Proponents of the withdrawal of burdensome treatment, in contrast, consider individual human beings to be of great worth. Some see their value as connected to their distinctive power of choice and intention, their capacity for relations with others and with God, and their ability to engage in first-person reflection. Individual humans do not become "unworthy of life" when they can no longer function fully, but are owed increased care. They are entitled to fulfill their basic needs, to claim their rights, and to shape their futures. This entails that they or their surrogates be allowed to judge when the burdens of treatment outweigh its benefits, assessed in terms of their needs, values, and beliefs and the basic ethical norms of the community.

A second difference between the analogues concerns how death comes about. The Nazis deliberately murdered. Their killings had nothing to do with the literal meaning of "euthanasia" as a good death, or even with its current sense of killing the terminally ill to spare them a painful death. In contrast, when treatment is not provided to patients because it is disproportionately burdensome, physicians do not deliberately bring about their deaths. They allow them to die.

But isn't stopping treatment also a form of killing? Won't the withdrawal of a respirator cause a patient's death? Not necessarily. Two identical physical movements can exemplify different actions, depending on the larger context in which they are performed. In this context, the underlying disease that creates the patient's difficulty in breathing kills, not the physician. Were it not for medical technology, she would succumb to the disease. When use of this technology is judged severely burdensome to the patient, its withdrawal allows death to result from the disease process. The difference between this and Nazi practices is between no longer attempting to prevent death and bringing death about, which embodies an important moral distinction. Our moral responsibility for what we produce, as opposed to what we allow, is greater, even though the outcome of each may be the same. Those who withdraw disproportionately burdensome medical treatment to allow death do not kill and do no moral wrong.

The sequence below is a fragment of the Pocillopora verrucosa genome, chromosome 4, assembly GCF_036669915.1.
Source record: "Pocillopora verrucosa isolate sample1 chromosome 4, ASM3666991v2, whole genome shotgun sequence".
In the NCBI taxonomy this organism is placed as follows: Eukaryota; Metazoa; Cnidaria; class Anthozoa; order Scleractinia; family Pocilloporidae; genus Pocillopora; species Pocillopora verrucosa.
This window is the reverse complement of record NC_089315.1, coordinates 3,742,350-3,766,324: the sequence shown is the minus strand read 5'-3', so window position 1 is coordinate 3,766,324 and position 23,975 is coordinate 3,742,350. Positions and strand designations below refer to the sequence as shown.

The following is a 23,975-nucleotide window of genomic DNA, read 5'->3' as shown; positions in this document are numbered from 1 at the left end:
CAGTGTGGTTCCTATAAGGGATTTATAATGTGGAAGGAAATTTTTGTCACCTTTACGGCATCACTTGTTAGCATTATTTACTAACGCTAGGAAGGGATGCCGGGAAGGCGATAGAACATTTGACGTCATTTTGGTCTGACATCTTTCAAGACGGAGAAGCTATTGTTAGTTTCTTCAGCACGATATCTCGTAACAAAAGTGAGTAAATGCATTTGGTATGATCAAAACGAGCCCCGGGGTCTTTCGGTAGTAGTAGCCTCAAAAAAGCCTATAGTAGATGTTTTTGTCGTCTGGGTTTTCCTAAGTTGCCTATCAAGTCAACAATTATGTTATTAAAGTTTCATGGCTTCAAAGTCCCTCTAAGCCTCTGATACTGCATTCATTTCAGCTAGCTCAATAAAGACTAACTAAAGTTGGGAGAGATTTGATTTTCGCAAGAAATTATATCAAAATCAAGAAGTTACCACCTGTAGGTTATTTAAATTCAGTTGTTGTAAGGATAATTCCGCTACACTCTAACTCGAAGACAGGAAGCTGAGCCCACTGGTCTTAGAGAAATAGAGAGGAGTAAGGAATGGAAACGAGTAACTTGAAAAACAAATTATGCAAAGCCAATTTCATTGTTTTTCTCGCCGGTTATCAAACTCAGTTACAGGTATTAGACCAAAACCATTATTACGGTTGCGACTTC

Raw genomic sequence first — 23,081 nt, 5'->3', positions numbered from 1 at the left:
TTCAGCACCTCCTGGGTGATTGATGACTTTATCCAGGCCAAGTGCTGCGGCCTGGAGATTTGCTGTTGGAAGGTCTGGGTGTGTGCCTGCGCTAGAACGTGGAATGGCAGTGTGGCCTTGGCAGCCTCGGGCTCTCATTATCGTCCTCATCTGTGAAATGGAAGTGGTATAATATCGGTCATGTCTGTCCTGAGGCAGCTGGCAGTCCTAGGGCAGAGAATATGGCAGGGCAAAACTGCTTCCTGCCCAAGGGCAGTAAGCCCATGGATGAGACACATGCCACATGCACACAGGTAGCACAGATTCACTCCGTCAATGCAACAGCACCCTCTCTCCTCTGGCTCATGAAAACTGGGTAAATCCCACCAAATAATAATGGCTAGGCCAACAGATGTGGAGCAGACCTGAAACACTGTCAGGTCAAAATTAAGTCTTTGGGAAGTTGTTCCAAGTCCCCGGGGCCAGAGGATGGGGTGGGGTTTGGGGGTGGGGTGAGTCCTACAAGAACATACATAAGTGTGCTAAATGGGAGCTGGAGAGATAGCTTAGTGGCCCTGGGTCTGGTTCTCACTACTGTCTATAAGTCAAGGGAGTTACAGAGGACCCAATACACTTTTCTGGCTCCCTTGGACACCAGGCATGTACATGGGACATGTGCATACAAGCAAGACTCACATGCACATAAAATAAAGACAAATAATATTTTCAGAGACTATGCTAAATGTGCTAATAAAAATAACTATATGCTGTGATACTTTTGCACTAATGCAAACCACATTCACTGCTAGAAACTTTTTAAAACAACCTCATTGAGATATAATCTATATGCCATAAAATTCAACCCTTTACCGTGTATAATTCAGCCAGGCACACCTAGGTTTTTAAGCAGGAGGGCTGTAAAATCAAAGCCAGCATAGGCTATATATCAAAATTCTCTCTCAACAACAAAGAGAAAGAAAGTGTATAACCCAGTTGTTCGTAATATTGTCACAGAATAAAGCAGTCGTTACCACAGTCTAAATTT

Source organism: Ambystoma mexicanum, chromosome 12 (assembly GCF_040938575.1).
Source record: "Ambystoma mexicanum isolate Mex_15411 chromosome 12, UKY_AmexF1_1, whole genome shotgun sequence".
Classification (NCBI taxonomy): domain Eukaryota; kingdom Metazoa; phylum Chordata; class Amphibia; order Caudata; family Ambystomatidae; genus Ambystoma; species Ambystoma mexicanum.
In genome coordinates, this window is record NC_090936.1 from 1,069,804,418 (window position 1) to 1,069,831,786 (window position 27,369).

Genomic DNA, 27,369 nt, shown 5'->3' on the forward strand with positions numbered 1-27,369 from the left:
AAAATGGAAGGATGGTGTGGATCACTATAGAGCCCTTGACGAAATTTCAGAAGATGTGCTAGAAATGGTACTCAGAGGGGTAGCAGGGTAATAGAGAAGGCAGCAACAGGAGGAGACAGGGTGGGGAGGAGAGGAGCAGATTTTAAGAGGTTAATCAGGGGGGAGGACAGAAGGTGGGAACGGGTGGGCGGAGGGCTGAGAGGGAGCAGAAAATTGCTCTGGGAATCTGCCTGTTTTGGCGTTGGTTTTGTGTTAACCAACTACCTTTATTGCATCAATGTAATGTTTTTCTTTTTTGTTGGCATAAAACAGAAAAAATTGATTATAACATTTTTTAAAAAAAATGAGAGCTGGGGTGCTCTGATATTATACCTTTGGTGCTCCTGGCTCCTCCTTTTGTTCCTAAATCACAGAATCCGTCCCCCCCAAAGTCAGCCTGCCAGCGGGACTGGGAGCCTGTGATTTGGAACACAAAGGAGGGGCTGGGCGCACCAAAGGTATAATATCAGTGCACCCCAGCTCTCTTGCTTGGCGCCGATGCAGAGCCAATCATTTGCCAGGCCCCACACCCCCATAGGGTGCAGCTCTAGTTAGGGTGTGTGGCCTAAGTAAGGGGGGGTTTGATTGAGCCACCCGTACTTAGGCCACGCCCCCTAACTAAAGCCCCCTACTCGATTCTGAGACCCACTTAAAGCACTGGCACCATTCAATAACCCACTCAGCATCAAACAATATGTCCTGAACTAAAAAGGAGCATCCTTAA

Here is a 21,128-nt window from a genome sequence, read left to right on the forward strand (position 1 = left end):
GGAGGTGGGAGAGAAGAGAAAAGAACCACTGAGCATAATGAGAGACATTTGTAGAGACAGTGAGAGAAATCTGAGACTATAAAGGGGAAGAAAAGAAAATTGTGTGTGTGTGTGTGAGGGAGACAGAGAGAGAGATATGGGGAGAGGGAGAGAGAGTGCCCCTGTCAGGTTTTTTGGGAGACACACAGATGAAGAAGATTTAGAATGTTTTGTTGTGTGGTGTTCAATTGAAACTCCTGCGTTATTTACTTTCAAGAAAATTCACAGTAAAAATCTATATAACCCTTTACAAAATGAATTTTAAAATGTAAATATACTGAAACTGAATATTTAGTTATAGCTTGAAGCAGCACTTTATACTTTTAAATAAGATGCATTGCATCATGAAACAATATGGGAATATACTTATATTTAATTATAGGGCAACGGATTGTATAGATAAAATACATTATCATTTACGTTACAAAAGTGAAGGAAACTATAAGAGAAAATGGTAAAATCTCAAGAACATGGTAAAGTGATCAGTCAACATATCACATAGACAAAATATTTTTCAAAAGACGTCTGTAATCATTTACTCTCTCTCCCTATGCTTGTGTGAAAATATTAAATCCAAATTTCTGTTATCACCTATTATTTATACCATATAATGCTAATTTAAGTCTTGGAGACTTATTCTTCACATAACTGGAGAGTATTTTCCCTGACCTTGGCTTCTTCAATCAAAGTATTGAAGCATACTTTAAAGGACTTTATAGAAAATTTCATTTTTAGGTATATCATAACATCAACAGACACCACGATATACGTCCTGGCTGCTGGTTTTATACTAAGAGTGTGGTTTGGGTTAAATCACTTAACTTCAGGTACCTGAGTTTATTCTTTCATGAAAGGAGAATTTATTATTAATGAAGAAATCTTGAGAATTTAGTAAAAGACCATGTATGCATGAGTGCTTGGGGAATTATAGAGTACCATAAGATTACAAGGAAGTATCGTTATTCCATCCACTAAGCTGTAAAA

The analogy fails also in relation to long-standing professional and moral ideals. Doctors and nurses who actively cooperated with the "euthanasia" program of the Third Reich were seduced by a political ideology to perform heinous acts. They transformed their very ways of moral reasoning and evaluation and betrayed their professional and moral standards. Physicians today who withdraw burdensome treatment, in contrast, continue a long professional tradition. The Hippocratic corpus requires physicians not only to alleviate the symptoms of disease and to lessen the suffering of patients, but also to refrain from treating aggressively those whose illnesses medicine cannot reverse. There is no obligation simply to prolong life. The withdrawal of burdensome treatment is also supported by the long-standing medicomoral corpus, which declares that there is no obligation to provide "extraordinary"--or disproportionately burdensome--treatment.

On balance, the Nazi practice of exterminating those they deemed "unworthy of life" is sufficiently unlike the practice of withdrawing disproportionately burdensome treatment that it is not justifiable to draw a parallel between them. Should we then abandon the analogy with the Nazis? Why do thoughtful people continue to draw it? There are respects in which we stand in danger--wittingly or unwittingly--of repeating the terrible acts of the Third Reich. We may misjudge what treatments would be disproportionately burdensome for those who cannot speak for themselves. We may impose our views of the value of life on patients who live according to different perceptions. We may allow ourselves to be pressured by forces extraneous to patient care to withdraw treatment from those for whom it would be beneficial. To avoid these moral errors, we must continue to ask ourselves whether we are stumbling toward a practice that is reminiscent of the Nazis.

Yet our use of the analogy with the Nazis must be critical. Making facile generalizations, slurring moral distinctions, and using Nazi euphemisms literally will lead to disregard for the terrible significance of the Nazi movement and trivialize the suffering of its victims. The lessons of history will be rendered meaningless if they are used indiscriminately.

Nat Hentoff is a columnist for The Village Voice and the Washington Post, and a staff writer for The Writer Yorker.

Daniel Callahan is director of The Hastings Center.

Gary E. Crum is associate professor of health services administration, The George Washington University, Washington, D.C.

Cynthia B. Cohen is a philosopher and lawwer who teaches at Villanova University and is an adjunct associate of The Hastings Center.
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Title Annotation:includes commentaries
Author:Hentoff, Nat; Callahan, Daniel; Crum, Gary E.; Cohen, Cynthia B.
Publication:The Hastings Center Report
Date:Aug 1, 1988